Christine Empedocles and Kate Phillimore

Destination: Berlin

Like a carefree backpacker on a year abroad, the works of nineteen San Francisco artists will travel the world in a suitcase to various destinations with no confirmed schedule or order of travel. In each location the exhibition will acquire traveling mates in the form of new artworks by local artists. Two local artists will contribute one work each to the collection so that the suitcase will eventually return to San Francisco as a new collection of international artworks. Possible upcoming destinations include London, Beijing, Brazil, New York, and Vancouver. The end of the show will be celebrated with the production of a catalog that will document the travels of the suitcase. {click image for full text}


Berlin Artists:

Christian Tonner
Inside the Black Cube, collage, 2008

David Keating

Variation, archival print, 6 pages,
each page 20.9 x 28.2 cm, 2008

San Franciso Artists:
Erin Allen, Luke Butler, Donna Chung, Rachelle Cohen, Frank Ebert, Christina Empedocles, Lindsey Jessee, Jason Kalogiros, Tammy Kim, Lauren Parent, Ryan Pierce, Maggie Preston, Jessica Rosen, Leah Rosenberg, Tomo Saito, Kathryn van Steenhuyse, Lindsay White {click images for larger pic}

Eugene Jho and Jennifer Smith

Hello New York / Hallo Berlin
Eugene Jho and Jennifer Smith orchestrated a Skype residency that took place in New York and Berlin simultaneously on July 5th, from 10am-10pm New York/4pm to 4am Berlin time.

The residency culminated in a live, joint dinner party via video Skype, during which participants in both cities had the chance to meet and interact for the first time. In staging this tandem tele-residency, we were primarily interested in seeing what would happen when two groups of people that didn’t know each other were forced to spend the evening together…and to creatively engage both the potential of modern-day technologies and their limitations.

Sabrina Small

10 Minutes reading at the Many Mini After-Party BBQ

My one hour residency was spent madly scribbling a piece entitled 10 Minutes, in which I tried to reconstruct a thought span of 10 minutes during an hour of writing. The idea was inspired by the Doris Lessing novel, The Golden Notebook, in which the main character Anna keeps a notebook of her daily thoughts in excruciating detail. I wanted to play with the private form of journal writing in the context of performance. My quest was to write convincingly in my 'inner voice' while still maintaining a narrative style suited for an audience.


Paul Druecke

Photo Credits: Paul Druecke
Inset: Ryan Thayer

The Last Days of John Budgen Jr.
Claire Readig and Paul Druecke

The Last Days of John Budgen Jr. is being published in installments—Chapter One is currently in distribution.
You can receive this and future installments by contacting info.johnbjr@gmail.com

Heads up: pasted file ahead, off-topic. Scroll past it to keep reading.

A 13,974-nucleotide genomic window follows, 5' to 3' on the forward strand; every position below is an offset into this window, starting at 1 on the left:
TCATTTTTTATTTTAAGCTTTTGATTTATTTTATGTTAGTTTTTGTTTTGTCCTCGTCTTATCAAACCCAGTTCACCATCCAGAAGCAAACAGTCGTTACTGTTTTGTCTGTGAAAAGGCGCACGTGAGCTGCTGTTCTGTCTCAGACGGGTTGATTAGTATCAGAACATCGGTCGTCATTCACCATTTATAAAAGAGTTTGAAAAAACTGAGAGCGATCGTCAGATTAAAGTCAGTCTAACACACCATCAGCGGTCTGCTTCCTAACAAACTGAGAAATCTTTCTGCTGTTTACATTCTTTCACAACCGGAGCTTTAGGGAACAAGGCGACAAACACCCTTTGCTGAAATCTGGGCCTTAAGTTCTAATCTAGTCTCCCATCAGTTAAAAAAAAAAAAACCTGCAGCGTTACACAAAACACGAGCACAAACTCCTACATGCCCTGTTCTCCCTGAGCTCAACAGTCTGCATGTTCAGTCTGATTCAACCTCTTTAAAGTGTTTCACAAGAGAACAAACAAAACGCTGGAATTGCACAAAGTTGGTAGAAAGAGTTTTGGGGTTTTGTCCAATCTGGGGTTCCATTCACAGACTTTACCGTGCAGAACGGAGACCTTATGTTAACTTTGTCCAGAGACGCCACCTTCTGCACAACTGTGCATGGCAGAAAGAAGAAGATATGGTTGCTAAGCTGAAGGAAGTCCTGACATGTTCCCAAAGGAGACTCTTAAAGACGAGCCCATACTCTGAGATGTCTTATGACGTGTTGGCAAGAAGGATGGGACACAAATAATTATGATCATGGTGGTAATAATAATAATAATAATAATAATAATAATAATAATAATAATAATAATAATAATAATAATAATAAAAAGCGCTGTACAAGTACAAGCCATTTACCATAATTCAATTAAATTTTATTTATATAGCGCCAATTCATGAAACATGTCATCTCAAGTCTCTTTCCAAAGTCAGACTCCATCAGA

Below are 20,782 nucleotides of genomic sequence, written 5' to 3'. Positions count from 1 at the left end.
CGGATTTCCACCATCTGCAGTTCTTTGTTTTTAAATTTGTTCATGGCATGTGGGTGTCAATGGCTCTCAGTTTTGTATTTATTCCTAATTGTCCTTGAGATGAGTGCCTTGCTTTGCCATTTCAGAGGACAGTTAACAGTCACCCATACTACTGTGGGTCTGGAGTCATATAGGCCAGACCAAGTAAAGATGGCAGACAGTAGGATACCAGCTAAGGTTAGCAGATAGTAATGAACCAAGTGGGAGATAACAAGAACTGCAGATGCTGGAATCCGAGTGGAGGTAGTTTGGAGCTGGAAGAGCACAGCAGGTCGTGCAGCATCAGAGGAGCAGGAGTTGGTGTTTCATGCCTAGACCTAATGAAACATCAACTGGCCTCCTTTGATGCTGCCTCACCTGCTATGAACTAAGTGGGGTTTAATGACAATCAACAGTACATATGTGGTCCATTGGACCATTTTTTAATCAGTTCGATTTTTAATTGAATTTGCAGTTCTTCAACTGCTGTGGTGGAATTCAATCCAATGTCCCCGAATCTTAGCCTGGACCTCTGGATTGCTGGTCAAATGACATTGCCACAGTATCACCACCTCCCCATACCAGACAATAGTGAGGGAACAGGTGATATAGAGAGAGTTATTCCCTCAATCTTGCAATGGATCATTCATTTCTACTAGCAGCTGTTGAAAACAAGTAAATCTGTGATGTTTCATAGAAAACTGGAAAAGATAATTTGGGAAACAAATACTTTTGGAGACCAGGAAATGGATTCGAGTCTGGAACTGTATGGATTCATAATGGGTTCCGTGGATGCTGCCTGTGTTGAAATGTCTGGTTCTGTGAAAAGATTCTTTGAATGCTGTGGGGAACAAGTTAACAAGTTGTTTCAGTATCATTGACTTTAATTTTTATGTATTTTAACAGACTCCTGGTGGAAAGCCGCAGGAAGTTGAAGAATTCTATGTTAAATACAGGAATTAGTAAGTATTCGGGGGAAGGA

(Special Thanks to Donna Stonecipher for her generous assistance with the reading.)


Reading and Discussion

From the Introductory Notes:

The Last Days of John Budgen Jr. is a story culled from John Budgen’s blog.

“Blog.” It’s not a very pleasant word. John actually has a short entry about this, noting that the word manages to sound both nauseating and salacious. Of course, the person that coined “blog” probably didn’t realize it would become such a ubiquitous word. If you search the term “blog” you get over 3.5 billion hits, that’s more than independent searches of Britney Spears, CNN and Germany combined—a couple of billion more.

John’s blog began in 2003 continuing to 2008 when John, unexpectedly, passed away.

One interest in telling this story is to reverse the momentous flow of “content” now moving from traditional mediums into digital format and onto the world-wide-web. In a sense, The Last Days is like dragging a stick up stream—pulling from the web back into print.


Cara MacLeod and Kyla Ring


Liz Walsh


I wanted to capture the sound of Berlin. I designed a tripod like device that could hold a microphone and recorder. The sculpture was created to appear nonobtrusive and blend into the environment but it also had a certain elegance and German scheme to it. I was interested in photographing this structure in different environments as a kind of document.

This work really embodies my first days in Berlin. My attempts of trying to listen and understand language, people, and the U-Bahn. Also trying to figure this place in terms of it's past histories and present layered state. It was also interesting to set up this device and watch people watching me.


Amy Leonard

Please check back later for the final video project.

I spent my time at the residency reflecting my experiences in Berlin and making lists of observations that I later shot with my dv camera..capturing the rhythm of the daily & nightly happenings in the ever evolving city of Berlin for a deeper understanding. Contrasting it later with the rhythm/flow of New York City and displaying them on two separate screens that eventually melt into one. One image pressed upon the other...Berlin impressions on the streets & minds of NYC.


Rebecca Goldfarb

In-between Residency instructions


The piece will go as follows:


In-between Residency

Proposed Length:
The length is dependent upon the total number of residents; the piece will last for approximately 2-12 minutes between each resident's residency.

Brief Description:
My In-between Residency will occur and be conducted (in my absence) by others (following a few directives given by myself and resident in the space). My piece will occur in the time between one resident and another, for the duration of the show.




2) REMOVE ANY DEBRIS/DETRITUS LEFT FROM THE PREVIOUS RESIDENT using their hands, a broom, whatever props he/she desires (so long as nothing is left behind)...

3) OPEN AND CLOSE EACH WINDOW 3 TIMES (in no particular order).